Marloes de Valk & Aymeric Mansoux / HELLO PROCES!

hello-process

Marloes de Valk / Aymeric Mansoux
HELLO PROCESS!
The Netherlands, 2008, installation


Installation shows a machine doing what it does best, deleting, copying and moving blocks of data. It consists solely of a computer and a printer. The computer functions as it usually does, as a black box theatre of processes. The only output comes through the printer, giving us clues about the activity inside, while in the background, the raw noise of the machine creates a sound scape, a sonification of this theatre of naive computation.
A file of 128 blocks is created. In this file, each block can be occupied by a small piece of code. Every piece of code has its own strategy. Some try to conquer as many blocks as possible, others simply target one specific piece of code or an unsuspecting neighbour. When the process is set in motion, all blocks are executed one after the other. This results in a battle between the file's inhabitants. After forty iterations, a fresh file is created with a new combination of code.
Each piece of code has a special ID. This ID is sent to the printer every time the block is loaded in which the code is residing. Each printed line represents the result of one battle cycle. 128 small graphical representations of code are printed. This process repeats 40 times, creating a map of abstract patterns depicting the changes that took place.
There is some duality in this theatre of naive and nonproductive computation. We like to think of processes as actors in a machine theatre, playing with anthropomorphism and metaphors to trigger the imagination. Each piece of code has a descriptive name such as copycat, eraserhead, destroyer, or swapmaster, and displays behaviour to match. But at the same time these programs are just mechanical low level operations, totally inhuman. In the end the computer "computes" and the printer "prints" as a debug device and leaves on paper the only trace of these ephemeral permutations.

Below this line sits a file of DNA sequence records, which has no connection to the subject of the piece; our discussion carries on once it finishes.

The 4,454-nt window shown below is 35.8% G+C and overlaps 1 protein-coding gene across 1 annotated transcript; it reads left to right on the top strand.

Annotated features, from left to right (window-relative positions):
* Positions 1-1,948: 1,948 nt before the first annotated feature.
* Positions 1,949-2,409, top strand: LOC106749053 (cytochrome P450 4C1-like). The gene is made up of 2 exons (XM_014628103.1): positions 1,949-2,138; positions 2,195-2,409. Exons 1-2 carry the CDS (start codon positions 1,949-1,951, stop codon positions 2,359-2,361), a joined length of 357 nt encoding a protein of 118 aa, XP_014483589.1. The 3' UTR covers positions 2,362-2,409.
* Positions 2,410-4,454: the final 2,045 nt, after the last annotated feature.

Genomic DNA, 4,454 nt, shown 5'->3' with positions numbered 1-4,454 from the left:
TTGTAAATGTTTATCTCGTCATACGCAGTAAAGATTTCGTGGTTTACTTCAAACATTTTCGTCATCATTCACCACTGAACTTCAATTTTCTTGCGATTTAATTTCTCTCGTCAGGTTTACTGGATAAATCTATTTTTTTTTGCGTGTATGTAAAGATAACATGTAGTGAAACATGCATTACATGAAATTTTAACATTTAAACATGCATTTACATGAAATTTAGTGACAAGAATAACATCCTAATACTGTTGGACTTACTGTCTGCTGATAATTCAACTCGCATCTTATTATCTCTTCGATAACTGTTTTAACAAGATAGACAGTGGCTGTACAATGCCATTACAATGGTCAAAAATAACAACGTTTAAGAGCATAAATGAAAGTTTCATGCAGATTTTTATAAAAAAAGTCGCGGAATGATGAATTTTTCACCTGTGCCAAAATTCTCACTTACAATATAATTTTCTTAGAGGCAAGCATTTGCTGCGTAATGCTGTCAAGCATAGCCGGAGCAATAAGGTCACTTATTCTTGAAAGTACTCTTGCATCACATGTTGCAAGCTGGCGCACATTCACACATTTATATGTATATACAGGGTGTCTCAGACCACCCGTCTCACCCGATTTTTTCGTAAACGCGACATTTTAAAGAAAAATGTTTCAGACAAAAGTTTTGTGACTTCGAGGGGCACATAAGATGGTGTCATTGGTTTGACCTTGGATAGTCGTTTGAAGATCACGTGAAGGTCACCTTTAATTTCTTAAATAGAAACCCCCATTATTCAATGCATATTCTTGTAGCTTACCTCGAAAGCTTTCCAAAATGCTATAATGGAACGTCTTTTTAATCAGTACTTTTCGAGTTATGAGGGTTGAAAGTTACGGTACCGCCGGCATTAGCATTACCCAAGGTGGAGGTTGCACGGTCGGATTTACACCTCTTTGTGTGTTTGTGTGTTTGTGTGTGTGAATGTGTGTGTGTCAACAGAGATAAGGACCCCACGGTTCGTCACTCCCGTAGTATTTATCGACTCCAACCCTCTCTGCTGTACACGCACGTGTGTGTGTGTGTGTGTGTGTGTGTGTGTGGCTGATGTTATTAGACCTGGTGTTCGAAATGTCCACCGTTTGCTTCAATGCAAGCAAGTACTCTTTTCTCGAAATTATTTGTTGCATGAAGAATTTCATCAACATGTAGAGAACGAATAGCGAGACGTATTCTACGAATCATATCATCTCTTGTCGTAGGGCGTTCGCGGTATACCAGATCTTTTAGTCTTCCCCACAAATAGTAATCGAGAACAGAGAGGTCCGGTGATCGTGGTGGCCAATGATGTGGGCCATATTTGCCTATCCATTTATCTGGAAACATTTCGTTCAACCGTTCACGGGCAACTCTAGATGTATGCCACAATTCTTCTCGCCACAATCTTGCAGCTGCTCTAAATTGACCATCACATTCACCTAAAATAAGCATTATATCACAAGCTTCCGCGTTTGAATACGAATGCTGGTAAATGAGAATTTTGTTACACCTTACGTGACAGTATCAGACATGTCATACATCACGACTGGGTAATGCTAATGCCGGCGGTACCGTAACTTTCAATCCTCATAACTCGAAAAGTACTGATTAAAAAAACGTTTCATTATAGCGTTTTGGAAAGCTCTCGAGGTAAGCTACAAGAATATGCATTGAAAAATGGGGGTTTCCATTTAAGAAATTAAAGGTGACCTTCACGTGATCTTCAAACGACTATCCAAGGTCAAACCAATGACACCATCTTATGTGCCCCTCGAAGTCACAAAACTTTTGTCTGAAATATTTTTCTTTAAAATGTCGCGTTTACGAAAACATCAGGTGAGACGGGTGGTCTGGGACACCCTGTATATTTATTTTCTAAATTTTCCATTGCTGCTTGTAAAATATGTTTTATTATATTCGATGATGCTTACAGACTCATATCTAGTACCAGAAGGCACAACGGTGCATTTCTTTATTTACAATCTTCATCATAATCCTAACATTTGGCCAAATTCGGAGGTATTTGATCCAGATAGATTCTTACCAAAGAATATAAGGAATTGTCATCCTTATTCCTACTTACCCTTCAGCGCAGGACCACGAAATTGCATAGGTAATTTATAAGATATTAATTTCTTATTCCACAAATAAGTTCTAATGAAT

Aymeric Mansoux
An artist and musician, member of the GOTO10 collective. His main artistic and research interests revolve around online communities, software as a medium and the influence of FLOSS in the development and understanding of digital art. His most recent projects and collaborations include the 0xA band with Chun Lee, the digital artlife Metabiosis project with Marloes de Valk and the pure:dyne GNU/Linux live distribution for media artists. Aymeric is editor of the FLOSS+Art book, scheduled for release mid 2008, as well as Folly's Digital Artists' Handbook which was launched early 2008.

 

Marloes de Valk
A Dutch digital artist, currently based in the UK. She is a part of GOTO10, a collective of artists and programmers working in the field of digital art and Free/Libre Open Source Software. She studied Sound and Image at the Royal Conservatory in the Hague, specializing in abstract compositional computer games, HCI and crashing computers. Her work consists of audiovisual performances and installations, investigating machine theater and narratives of digital processes. She is currently collaborating with French artist Aymeric Mansoux on Metabiosis, a project investigating the ups and downs of data packets living in a world of connected ecosystems. From August 2007 until January 2008 she was editor of the Digital Artists' Handbook and is currently working on the GOTO10 publication FLOSS+Art, to be published mid 2008.

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